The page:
Taiwanese America`s Best Dance Crew: Interview with Instant Noodles Crew
Just cause they`re the only Taiwanese American dance crew doesn`t mean that they can`t still legitimately be our favorite Taiwanese American dance crew. Right?
by Ada Tseng
Date Published: 01/31/2012
Instant Noodles. (Clockwise from left: Geo Lee, Chuck Maa, Mike Yang, Rob Tsai, Chris Kuo, Arthur Lien, Charles Lee). Photo by Rowena Aquino.
As soon as the b-boys of Instant Noodles showed up for our video interview, we were bombarded by a charming frenzy of infectious energy: seven energetic handshakes, seven bodies to somehow situate around three makeshift chairs, and seven friendly voices -- eager to answer questions, enthusiastically interrupting each other to add side comments, and of course, hyping each other up whenever they got a chance.
Featured on the sixth season of America's Best Dance Crew in 2011, Instant Noodles is a nine-member b-boy crew (the other two are Aya Lee and Tom Tsai) who most recently took home 3rd place at the 2011 Hip Hop International World Championship. According to their mission statement, the crew prides themselves on three things: 1) paying tribute to their roots, 2) aspiring to innovate, and 3) always remembering not to take life too seriously -- which might explain why they have named themselves after a precooked food product invented by Taiwan-born Momofuku Ando and adopted a hand sign where they throw imaginary noodles at their audiences.
We caught them in San Diego, in town to perform at the San Diego Asian Film Festival Gala Awards Dinner. The boys chatted about everything from dancing in Taipei American School, practicing late nights to prepare for America's Best Dance Crew, signing T-shirts (and body parts) for Instant Noodles fans, and dabbling in freestyle rapping.
What was that last part? According to Geo Lee, when they're stuck on long car rides between shows, they practice freestyle rapping. Lee, Arthur Lien, and Chris Kuo have started a new division of Instant Noodles Crew called Rap City Kings. ("Surprisingly, Arthur has gotten really good," Lee says. "He got to do a little bit of freestyle rap onstage at Hip Hop International. It was crazy.") They even started a Facebook page for Rap City Kings, which at the time of the interview had 35 "likes."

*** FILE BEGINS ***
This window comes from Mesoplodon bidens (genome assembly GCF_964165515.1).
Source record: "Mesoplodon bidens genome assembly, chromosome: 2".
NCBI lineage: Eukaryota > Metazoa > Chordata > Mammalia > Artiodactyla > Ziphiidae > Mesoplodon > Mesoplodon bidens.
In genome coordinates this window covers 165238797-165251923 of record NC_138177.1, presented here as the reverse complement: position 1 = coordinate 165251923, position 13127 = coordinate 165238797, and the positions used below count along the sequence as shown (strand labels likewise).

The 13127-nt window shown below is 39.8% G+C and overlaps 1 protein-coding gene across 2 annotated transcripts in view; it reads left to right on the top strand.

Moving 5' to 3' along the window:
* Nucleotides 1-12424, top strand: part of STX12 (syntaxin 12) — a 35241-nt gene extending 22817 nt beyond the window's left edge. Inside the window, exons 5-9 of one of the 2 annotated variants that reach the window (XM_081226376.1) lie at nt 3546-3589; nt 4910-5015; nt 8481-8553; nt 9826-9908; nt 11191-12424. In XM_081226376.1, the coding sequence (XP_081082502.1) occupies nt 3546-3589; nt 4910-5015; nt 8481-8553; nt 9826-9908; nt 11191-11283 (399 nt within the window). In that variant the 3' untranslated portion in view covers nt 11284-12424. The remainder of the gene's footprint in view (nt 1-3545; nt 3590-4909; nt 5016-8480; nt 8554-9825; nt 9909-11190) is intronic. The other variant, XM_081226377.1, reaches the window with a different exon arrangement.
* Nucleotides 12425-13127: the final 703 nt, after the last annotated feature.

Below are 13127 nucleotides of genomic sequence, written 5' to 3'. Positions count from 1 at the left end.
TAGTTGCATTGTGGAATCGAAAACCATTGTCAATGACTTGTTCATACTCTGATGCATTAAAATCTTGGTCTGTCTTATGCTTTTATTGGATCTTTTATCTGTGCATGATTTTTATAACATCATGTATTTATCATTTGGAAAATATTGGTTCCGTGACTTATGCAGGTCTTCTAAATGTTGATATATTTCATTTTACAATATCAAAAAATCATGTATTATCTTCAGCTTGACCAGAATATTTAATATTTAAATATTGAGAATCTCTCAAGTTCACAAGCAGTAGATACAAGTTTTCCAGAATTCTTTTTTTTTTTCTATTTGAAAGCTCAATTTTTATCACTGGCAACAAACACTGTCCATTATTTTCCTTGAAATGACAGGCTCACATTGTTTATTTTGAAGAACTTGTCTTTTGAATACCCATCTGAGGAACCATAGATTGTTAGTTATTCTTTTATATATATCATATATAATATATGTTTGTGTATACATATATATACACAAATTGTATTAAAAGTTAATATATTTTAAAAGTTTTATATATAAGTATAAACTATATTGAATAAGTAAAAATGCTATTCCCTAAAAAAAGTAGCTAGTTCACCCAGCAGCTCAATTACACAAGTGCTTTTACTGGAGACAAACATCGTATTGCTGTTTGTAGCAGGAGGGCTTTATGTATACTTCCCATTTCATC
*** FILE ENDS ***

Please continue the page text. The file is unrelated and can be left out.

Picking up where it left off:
In our interview below, you'll see Kuo throw down the gauntlet: "Basically, when it reaches 50 [likes], we're going to make a rap video."
For the record, as of January 31, 2012, there are 54 "likes," seven freestyle rap posts, but so far 0 ridiculously awesome rap music videos. What's the deal?
Looks like they're busy dancing or something....
Interview with Instant Noodles
October 21, 2011
Interviewed by Ada Tseng
Camera and video edit by Brian Lam
APA: Can you start by telling us how Instant Noodles formed?
Chuck: Originally, it started as me, Geo, and Rob. We've actually been dancing for a really long time. We've known each other since 7th grade. [Geo and Rob] have known each other since kindergarten. We started dancing in high school just for fun, and when we moved over to America, we started Instant Noodles in '03. It was just us three, because we wanted to battle.
Geo came up with the name, [Instant Noodles,] after we were eating in a Chinese restaurant. We wanted a name, but we didn't want to make something too serious, like... Master Groundwork Control Team. [laughs]
Arthur: [laughing] That sounded really good!
Chuck: We decided to go with something really fun. A lot of the b-boys we looked up to had funny names, like Crumbs or Remind. They were names that didn't really mean anything, but because they were so good, we thought those names were the best names in the world. So we wanted the same for the name that we chose. [Pauses] Rob didnt' like it at first.